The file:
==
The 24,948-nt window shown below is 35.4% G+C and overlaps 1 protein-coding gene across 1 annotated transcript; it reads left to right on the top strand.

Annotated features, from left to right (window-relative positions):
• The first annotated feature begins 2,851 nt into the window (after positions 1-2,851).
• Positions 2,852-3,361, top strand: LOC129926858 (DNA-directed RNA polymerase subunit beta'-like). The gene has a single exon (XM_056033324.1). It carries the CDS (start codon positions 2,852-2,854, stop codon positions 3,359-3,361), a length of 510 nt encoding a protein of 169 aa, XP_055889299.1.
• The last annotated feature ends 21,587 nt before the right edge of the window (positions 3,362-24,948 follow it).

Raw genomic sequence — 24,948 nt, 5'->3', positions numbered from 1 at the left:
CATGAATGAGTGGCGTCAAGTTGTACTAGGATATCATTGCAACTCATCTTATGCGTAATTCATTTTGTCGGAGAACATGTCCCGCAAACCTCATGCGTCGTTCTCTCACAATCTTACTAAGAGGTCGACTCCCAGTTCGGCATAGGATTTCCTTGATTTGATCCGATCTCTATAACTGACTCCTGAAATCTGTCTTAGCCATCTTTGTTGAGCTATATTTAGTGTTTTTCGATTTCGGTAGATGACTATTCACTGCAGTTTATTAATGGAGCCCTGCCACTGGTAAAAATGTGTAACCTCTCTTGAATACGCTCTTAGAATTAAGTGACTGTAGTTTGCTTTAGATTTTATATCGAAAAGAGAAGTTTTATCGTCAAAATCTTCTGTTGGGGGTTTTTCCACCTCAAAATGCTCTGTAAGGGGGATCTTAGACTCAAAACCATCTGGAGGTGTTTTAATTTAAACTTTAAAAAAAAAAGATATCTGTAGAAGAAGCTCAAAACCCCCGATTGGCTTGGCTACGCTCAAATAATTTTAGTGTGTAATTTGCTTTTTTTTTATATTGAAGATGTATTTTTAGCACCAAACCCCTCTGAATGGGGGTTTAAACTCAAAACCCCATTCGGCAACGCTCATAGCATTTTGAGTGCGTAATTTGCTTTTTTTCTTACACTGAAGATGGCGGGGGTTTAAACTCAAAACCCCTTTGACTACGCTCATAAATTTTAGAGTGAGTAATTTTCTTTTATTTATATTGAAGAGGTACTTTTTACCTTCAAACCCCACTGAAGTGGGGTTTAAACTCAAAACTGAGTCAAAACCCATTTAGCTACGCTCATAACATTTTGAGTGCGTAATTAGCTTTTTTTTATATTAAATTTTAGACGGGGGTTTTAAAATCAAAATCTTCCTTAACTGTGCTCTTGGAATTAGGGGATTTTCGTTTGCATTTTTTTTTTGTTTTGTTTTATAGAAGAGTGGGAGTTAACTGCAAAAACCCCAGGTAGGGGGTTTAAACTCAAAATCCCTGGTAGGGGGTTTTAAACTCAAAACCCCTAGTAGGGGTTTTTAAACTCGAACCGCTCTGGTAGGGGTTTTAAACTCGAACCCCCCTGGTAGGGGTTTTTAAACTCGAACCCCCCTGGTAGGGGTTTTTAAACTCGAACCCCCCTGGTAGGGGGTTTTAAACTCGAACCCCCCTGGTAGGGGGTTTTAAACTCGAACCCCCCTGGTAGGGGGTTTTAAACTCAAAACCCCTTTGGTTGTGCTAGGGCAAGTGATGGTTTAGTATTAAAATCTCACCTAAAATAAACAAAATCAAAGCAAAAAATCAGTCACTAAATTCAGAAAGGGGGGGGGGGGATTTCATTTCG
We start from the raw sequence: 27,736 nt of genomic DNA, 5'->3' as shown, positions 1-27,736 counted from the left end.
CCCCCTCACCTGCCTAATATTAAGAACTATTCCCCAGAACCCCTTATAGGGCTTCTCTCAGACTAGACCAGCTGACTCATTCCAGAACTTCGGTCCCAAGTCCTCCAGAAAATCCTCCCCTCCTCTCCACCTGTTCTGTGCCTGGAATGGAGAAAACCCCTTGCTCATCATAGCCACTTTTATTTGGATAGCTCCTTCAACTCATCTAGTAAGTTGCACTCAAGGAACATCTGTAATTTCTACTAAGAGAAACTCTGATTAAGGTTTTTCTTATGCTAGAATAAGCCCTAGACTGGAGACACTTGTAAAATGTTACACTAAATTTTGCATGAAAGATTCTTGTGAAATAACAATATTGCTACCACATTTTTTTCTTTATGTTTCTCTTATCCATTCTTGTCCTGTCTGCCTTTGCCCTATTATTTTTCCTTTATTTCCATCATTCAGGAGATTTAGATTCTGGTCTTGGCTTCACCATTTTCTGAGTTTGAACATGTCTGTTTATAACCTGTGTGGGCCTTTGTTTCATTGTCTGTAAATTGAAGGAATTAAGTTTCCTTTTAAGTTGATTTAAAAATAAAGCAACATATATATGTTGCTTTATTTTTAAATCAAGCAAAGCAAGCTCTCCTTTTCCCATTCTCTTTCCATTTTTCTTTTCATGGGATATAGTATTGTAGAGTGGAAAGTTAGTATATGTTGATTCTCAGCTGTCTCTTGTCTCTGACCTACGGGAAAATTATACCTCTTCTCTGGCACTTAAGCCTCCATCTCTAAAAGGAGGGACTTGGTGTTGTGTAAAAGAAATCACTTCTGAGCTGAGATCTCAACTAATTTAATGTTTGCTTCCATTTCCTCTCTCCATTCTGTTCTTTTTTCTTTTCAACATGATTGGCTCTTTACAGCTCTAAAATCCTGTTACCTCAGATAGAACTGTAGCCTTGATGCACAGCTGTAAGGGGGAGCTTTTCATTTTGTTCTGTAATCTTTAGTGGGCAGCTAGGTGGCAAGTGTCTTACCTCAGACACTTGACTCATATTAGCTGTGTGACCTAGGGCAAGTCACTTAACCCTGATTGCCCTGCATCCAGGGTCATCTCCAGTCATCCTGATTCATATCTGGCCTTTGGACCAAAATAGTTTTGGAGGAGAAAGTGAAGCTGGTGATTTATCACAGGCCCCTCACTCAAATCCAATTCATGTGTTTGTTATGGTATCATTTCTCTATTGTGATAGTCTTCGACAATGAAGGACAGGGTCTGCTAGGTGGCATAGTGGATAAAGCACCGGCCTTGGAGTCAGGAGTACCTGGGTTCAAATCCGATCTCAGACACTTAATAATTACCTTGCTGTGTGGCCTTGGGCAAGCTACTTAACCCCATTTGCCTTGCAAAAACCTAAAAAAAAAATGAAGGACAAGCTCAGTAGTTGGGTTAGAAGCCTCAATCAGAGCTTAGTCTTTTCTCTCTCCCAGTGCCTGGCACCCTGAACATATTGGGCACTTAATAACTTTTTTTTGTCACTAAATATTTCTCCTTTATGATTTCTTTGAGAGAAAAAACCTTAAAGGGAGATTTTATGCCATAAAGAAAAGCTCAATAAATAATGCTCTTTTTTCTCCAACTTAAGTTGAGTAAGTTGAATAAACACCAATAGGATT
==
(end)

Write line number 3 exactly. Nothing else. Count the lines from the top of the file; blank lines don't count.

• The first annotated feature begins 2,851 nt into the window (after positions 1-2,851).